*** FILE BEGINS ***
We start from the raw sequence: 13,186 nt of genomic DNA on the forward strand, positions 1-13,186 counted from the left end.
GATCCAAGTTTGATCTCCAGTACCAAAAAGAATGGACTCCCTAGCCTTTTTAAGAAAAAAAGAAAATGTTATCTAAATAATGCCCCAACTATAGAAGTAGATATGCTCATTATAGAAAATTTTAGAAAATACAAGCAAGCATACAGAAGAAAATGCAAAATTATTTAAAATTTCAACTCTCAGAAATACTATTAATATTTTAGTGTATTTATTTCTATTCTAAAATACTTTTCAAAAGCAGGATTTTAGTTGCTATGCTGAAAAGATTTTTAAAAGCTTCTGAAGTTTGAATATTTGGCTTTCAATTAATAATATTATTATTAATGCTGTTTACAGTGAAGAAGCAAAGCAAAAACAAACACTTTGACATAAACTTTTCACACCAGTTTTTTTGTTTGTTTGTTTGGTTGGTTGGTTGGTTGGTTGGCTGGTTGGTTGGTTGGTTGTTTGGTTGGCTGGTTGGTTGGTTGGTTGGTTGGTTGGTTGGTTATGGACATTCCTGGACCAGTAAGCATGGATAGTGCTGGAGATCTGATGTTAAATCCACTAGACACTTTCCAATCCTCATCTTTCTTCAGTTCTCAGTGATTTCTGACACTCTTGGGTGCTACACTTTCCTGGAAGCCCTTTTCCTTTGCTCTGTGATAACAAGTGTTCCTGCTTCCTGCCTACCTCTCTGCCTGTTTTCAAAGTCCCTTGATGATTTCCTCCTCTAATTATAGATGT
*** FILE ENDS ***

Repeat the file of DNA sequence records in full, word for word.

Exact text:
We start from the raw sequence: 13,186 nt of genomic DNA on the forward strand, positions 1-13,186 counted from the left end.
GATCCAAGTTTGATCTCCAGTACCAAAAAGAATGGACTCCCTAGCCTTTTTAAGAAAAAAAGAAAATGTTATCTAAATAATGCCCCAACTATAGAAGTAGATATGCTCATTATAGAAAATTTTAGAAAATACAAGCAAGCATACAGAAGAAAATGCAAAATTATTTAAAATTTCAACTCTCAGAAATACTATTAATATTTTAGTGTATTTATTTCTATTCTAAAATACTTTTCAAAAGCAGGATTTTAGTTGCTATGCTGAAAAGATTTTTAAAAGCTTCTGAAGTTTGAATATTTGGCTTTCAATTAATAATATTATTATTAATGCTGTTTACAGTGAAGAAGCAAAGCAAAAACAAACACTTTGACATAAACTTTTCACACCAGTTTTTTTGTTTGTTTGTTTGGTTGGTTGGTTGGTTGGTTGGCTGGTTGGTTGGTTGGTTGTTTGGTTGGCTGGTTGGTTGGTTGGTTGGTTGGTTGGTTGGTTATGGACATTCCTGGACCAGTAAGCATGGATAGTGCTGGAGATCTGATGTTAAATCCACTAGACACTTTCCAATCCTCATCTTTCTTCAGTTCTCAGTGATTTCTGACACTCTTGGGTGCTACACTTTCCTGGAAGCCCTTTTCCTTTGCTCTGTGATAACAAGTGTTCCTGCTTCCTGCCTACCTCTCTGCCTGTTTTCAAAGTCCCTTGATGATTTCCTCCTCTAATTATAGATGT